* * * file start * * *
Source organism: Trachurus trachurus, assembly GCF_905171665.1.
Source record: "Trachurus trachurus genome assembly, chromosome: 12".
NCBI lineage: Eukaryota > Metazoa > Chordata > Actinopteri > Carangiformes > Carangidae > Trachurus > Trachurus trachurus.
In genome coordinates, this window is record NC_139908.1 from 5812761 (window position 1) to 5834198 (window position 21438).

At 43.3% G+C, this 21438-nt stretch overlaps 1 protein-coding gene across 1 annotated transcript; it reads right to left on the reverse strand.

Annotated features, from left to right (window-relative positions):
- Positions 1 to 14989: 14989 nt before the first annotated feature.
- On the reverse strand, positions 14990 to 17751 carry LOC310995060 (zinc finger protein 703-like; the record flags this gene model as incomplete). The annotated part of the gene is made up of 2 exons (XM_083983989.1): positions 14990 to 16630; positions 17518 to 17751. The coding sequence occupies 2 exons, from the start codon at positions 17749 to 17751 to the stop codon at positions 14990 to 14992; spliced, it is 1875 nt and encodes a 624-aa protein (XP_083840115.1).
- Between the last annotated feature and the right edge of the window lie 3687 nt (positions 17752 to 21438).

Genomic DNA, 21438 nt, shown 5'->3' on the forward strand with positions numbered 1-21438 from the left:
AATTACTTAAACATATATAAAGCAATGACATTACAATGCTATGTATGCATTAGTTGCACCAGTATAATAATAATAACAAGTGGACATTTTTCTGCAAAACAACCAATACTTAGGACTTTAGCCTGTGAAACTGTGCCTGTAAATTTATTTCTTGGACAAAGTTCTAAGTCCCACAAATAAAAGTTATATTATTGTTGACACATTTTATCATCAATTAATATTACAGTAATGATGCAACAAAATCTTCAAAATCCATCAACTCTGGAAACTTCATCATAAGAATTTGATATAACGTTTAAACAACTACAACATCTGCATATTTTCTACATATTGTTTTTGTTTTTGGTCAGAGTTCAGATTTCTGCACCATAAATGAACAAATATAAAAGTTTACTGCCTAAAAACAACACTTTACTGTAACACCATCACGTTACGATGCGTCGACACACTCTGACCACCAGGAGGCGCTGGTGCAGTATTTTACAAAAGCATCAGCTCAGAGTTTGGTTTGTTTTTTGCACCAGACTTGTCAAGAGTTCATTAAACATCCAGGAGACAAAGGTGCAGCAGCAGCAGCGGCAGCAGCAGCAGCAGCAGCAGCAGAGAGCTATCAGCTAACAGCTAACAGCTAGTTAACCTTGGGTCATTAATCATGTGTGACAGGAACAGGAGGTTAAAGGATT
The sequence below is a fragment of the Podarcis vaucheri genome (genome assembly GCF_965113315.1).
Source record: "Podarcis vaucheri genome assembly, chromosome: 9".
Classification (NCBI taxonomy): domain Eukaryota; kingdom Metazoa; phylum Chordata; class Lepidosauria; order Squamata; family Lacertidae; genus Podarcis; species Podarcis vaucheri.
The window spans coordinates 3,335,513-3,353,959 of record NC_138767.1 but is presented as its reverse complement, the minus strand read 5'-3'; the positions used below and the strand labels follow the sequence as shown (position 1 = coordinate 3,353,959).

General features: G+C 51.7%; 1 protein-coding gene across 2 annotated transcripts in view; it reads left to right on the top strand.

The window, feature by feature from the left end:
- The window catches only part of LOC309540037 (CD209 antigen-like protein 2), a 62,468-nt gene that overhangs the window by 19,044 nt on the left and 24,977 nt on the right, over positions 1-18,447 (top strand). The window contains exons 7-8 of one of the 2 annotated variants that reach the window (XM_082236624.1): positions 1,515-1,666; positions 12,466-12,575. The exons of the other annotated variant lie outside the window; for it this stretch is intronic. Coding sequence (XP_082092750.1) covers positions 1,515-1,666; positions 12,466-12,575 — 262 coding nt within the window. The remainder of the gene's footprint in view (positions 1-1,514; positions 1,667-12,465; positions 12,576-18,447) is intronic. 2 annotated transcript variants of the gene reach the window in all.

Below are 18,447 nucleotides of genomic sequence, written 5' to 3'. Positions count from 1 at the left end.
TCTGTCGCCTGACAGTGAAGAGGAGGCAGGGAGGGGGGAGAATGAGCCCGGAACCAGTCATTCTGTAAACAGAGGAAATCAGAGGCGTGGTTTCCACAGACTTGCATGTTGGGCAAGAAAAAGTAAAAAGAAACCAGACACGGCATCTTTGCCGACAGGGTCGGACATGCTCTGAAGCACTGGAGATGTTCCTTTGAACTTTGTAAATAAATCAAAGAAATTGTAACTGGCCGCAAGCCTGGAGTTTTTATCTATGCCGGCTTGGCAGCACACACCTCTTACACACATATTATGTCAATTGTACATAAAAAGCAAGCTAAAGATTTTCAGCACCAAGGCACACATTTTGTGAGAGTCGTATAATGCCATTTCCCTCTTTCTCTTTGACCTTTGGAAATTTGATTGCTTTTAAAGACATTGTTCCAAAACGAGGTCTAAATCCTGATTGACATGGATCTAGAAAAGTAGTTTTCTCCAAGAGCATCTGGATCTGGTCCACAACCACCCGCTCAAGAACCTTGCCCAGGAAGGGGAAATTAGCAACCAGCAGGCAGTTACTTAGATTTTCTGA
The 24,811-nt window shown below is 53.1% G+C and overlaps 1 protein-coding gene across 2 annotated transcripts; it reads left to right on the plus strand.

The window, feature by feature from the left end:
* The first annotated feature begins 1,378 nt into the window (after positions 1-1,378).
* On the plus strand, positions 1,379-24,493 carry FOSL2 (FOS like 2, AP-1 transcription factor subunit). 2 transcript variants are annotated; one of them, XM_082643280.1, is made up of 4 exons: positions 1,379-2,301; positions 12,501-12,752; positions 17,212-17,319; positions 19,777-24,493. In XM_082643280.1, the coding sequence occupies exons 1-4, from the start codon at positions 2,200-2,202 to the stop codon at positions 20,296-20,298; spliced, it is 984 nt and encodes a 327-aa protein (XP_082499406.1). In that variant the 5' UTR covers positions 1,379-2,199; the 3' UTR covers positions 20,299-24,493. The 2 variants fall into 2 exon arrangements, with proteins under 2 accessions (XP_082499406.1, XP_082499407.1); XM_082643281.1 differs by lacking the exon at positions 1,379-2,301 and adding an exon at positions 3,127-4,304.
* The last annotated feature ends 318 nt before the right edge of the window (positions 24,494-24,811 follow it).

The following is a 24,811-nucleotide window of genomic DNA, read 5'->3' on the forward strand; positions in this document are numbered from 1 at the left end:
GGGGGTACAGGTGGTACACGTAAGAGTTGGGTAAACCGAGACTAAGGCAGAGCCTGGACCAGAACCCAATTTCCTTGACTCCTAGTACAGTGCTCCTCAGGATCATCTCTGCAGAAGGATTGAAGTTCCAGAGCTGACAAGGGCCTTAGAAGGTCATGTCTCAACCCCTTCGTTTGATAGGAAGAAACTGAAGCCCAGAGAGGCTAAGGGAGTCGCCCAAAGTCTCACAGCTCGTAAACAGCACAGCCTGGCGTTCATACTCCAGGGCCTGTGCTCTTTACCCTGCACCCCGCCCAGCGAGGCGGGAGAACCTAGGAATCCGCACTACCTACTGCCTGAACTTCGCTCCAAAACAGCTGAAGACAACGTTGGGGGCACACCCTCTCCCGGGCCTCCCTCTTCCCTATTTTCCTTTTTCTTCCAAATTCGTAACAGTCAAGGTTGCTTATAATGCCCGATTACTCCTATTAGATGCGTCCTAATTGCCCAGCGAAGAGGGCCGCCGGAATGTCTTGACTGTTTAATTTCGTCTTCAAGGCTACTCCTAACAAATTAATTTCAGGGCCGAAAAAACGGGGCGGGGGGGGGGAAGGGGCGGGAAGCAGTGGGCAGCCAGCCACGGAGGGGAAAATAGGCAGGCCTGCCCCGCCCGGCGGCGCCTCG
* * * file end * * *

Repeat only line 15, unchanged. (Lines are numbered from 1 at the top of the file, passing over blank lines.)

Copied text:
The window spans coordinates 3,335,513-3,353,959 of record NC_138767.1 but is presented as its reverse complement, the minus strand read 5'-3'; the positions used below and the strand labels follow the sequence as shown (position 1 = coordinate 3,353,959).